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Kavita Shah


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Kavita Shah - VISIONS (EPK)
OJU OBA - Kavita Shah & Lionel Loueke
Kavita Shah, Live in The Greene Space
Reportagem da Televisio de Cabo Verde
1 Sodade
2 Visions
3 Little Green
4 Tabla Interlude
5 Paper Planes
6 Triste
7 Moray
8 Deluge
9 Oju Oba
10 My Time Is When
11 Rag Desh: Alaap
12 Rag Desh: Teentaal Gat
13 Rag Desh: Meltdown
14 Sodade Postlude
15 When
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A vivid self-portrait in mosaic form, Kavita Shah's Visions (available May 27 on Greg Osby's Inner Circle Music) heralds the arrival of a strikingly original, globally minded new voice. The gifted vocalist/composer brings together a rich variety of musical, cultural, and personal influences into a formidable debut album that combines a jazz quintet with Indian tablas and the West African kora.

Visions interweaves Shah's multicultural background (she's a native New Yorker of Indian descent fluent in Spanish, Portuguese, and French) with her wide-ranging musical tastes (reared on 90s hip-hop, Afro-Cuban music, and bossa nova, she studied jazz voice and classical piano) and her fascination with ethnomusicology (which she studied at Harvard). The album was co-produced by the renowned Benin-born guitarist Lionel Loueke, a kindred spirit who shares the singer's cohesive view of a multi-hued musical experience.

"My experience of diaspora has not exactly been linear, but more like a kaleidoscope. So musically, I wanted to bring together different elements that I love, and combine them in a way that may be surprising to others but makes sense to me," Shah says. "We have one sound," adds Loueke. "You listen to the album from the beginning to the end, and even if the textures are different, it has a unity."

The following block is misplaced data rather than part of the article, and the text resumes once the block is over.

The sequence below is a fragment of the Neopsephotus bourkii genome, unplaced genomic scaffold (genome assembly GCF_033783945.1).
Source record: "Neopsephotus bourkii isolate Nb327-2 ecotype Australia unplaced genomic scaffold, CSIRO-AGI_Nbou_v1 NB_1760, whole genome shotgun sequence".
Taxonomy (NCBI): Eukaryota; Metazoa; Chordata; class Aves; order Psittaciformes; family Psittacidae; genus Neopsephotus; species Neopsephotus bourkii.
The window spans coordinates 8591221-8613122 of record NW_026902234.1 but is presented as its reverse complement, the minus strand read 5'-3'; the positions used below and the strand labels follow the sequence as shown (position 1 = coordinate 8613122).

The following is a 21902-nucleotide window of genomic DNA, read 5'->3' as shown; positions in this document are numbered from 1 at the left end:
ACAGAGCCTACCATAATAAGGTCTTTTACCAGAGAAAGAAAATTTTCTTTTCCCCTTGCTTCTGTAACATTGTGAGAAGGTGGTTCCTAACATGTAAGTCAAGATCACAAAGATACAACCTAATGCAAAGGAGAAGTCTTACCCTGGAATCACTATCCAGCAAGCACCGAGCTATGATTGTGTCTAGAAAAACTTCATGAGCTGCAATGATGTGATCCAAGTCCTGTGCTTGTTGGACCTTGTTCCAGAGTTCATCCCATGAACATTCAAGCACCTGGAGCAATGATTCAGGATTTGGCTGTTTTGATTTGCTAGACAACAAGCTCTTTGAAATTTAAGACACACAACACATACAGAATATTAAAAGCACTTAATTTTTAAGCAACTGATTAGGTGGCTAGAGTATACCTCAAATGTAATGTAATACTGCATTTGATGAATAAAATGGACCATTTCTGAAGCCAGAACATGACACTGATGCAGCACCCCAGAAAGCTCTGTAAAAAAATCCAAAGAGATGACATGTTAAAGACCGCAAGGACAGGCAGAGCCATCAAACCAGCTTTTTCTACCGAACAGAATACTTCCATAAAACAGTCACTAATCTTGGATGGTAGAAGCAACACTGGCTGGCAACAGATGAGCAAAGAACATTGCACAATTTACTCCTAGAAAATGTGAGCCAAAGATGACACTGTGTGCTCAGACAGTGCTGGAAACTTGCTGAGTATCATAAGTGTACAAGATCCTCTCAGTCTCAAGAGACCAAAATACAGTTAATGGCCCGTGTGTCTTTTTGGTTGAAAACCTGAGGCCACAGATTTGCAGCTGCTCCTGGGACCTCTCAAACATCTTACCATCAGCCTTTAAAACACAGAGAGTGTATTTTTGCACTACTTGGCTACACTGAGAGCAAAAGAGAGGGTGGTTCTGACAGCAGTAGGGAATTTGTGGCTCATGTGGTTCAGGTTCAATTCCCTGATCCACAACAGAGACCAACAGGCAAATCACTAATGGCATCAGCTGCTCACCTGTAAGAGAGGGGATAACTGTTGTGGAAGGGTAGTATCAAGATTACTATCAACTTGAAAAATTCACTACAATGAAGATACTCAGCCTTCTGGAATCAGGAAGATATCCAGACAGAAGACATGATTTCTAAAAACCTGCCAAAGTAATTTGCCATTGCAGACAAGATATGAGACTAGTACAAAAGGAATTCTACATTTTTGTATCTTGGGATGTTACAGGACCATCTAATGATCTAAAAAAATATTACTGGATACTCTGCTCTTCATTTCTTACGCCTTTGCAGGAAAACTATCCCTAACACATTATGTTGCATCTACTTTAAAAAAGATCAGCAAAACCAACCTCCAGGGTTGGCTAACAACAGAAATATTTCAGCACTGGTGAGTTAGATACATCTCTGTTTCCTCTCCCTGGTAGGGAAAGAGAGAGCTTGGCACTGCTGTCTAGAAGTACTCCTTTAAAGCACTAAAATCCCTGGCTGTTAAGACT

Shah's own cultural heritage pointed to some unexpected directions. Her paternal grandfather moved from Mumbai to New York in the 1940s, a full generation before immigration from South Asia became common. After witnessing the birth of the United Nations, he returned to India as the first publisher to bring American books to the country, and Shah's father later retraced his path to New York to attend college. Shah's mother was one of 13 children, born to a father who insisted on educating his daughters rather than simply marrying them off; music, seen as a distraction, was forbidden. "I didn't grow up in a traditional household," Shah recalls. "My parents wanted to expose me to music, an opportunity they didn't have growing up, but not just to Hindi film songs or Indian classical music. They immigrated to New York in the 1970s, so there was a lot of pop in the house: The Beatles, Michael Jackson, Frank Sinatra." Both sides of that early musical diversity are represented on Visions: Shah sings Joni Mitchell's "Little Green" and Stevie Wonder's "Visions," while one of her first collaborators on the project was tabla player Stephen Cellucci. The two met while working on tabla virtuoso Samir Chatterjee's project "Rabi Thakur."

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